United States service members, veterans and contractors who were injured in the Iraq War or Afghanistan might be entitled to file a lawsuit and seek compensation against banks that helped fund terrorist groups.
Our legal team is actively filing claims under the U.S. Anti-Terrorism Act against foreign banks that illegally financed Iran’s acts of terrorism during the Iraq War and in Afghanistan. Our team's complete website is available by clicking Iraq War FundTM.
Have any Banks Been Held Liable for U.S. Military Injuries
As of this time, several banks have admitted to entering into criminal conspiracies with Iran to provide the country with billions of dollars in violation of U.S. and international laws, all while knowing Iran was a “State Sponsor of Terrorism” and a leading source of American injuries and casualties in the Iraq War and Afghanistan.
Iran used the cash to pay rewards to terrorists attacking U.S. and coalition forces. By conspiring with Iran, the following banks helped facilitate the attacks responsible for the majority of U.S. casualties in Iraq between 2003 and 2011.
- Barclays Plc.
- BNP Paribas S.A.
- Commerzbank A.G.
- Crédit Suisse AG and Crédit Suisse Asset Management Limited
- HSBC Holding Group Plc.
- Standard Chartered Bank Plc.
Who is Entitled to Bring a Claim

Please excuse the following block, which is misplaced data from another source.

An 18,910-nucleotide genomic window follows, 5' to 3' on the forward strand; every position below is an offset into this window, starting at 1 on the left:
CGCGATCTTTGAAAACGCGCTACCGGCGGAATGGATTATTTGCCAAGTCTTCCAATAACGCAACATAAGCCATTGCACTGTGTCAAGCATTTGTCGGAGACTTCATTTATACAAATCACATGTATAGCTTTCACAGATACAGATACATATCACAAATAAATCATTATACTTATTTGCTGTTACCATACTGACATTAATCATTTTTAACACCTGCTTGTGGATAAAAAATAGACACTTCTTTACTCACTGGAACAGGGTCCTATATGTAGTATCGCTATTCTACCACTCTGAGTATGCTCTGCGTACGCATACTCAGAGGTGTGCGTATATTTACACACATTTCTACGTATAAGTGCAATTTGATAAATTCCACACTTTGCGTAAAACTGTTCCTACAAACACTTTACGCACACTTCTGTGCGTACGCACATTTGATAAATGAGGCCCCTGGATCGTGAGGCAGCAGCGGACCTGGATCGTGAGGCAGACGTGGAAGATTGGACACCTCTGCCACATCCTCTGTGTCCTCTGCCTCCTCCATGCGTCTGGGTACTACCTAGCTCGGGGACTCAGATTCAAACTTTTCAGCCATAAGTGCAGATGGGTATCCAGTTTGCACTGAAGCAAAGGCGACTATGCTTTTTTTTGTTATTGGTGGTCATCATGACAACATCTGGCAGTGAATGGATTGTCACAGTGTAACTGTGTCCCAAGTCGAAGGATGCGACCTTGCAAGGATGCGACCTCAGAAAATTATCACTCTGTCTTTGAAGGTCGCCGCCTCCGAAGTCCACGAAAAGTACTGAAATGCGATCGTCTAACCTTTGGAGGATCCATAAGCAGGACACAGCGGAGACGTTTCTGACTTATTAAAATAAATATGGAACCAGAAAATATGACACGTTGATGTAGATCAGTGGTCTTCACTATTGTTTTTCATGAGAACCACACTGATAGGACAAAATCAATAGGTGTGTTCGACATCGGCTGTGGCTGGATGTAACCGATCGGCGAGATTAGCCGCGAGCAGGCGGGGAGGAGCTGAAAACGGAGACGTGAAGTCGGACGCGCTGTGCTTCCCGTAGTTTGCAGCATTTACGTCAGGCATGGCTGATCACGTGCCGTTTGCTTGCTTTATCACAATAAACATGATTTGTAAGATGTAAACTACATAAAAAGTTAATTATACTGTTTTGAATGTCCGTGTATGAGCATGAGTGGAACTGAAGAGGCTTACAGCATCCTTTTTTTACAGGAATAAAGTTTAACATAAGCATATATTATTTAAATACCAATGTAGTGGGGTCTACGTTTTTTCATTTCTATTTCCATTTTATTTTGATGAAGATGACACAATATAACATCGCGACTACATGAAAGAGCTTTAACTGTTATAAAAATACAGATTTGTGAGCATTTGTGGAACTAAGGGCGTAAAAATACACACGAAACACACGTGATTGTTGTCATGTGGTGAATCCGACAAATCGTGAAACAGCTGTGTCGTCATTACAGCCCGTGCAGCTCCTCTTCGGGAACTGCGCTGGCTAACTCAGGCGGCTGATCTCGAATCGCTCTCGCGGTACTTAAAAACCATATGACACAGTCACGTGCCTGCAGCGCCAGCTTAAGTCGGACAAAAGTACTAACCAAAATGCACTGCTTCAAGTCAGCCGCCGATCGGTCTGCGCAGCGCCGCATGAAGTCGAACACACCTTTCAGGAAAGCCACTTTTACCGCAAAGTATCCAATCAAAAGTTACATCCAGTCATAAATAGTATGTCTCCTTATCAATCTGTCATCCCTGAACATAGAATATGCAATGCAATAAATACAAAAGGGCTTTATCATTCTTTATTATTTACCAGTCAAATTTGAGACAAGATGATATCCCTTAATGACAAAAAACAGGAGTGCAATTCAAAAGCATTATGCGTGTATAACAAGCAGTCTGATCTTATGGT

U.S. veterans, service members, and civilian contractors who were injured or killed between 2003 and 2011 by Iranian-sponsored terrorism are entitled to seek compensation.
Potential claimants also include families, survivors, and dependents of veterans and contractors.
Iraq War & Bank Anti-Terrorism Compensation Video
What is the U.S. Anti-Terrorism Act
The United States Anti-Terrorism Act provides that any U.S. citizen or his/her survivors may file a lawsuit for injuries caused by an act of international terrorism. The law makes it a crime to for anyone to knowingly provide material support or resources to designated foreign terrorist organizations.
In enacting this law, Congress recognized “that some foreign terrorist organizations, acting through affiliated groups or individuals, raise significant funds within the United States, or use the United States as a conduit for the receipt of funds raised in other nations.”
Getting Help for Depression and PTSD
It's extremely common for military veterans to experience severe depression and post-traumatic stress disorder upon returning to the United States from active duty service, especially those engaged in combat activity.
Symptoms most often include: (1) a feeling of hopelessness and seeing no reason to live; (2) anxiety, anger, rage, sleeplessness and mood swings; (3) increased alcohol or drug use; (4) withdrawing from family and friends; and (5) thoughts of hurting yourself or others.
You are not alone, and there is help. To talk with people who are there for you, visit the Veterans Crisis Line.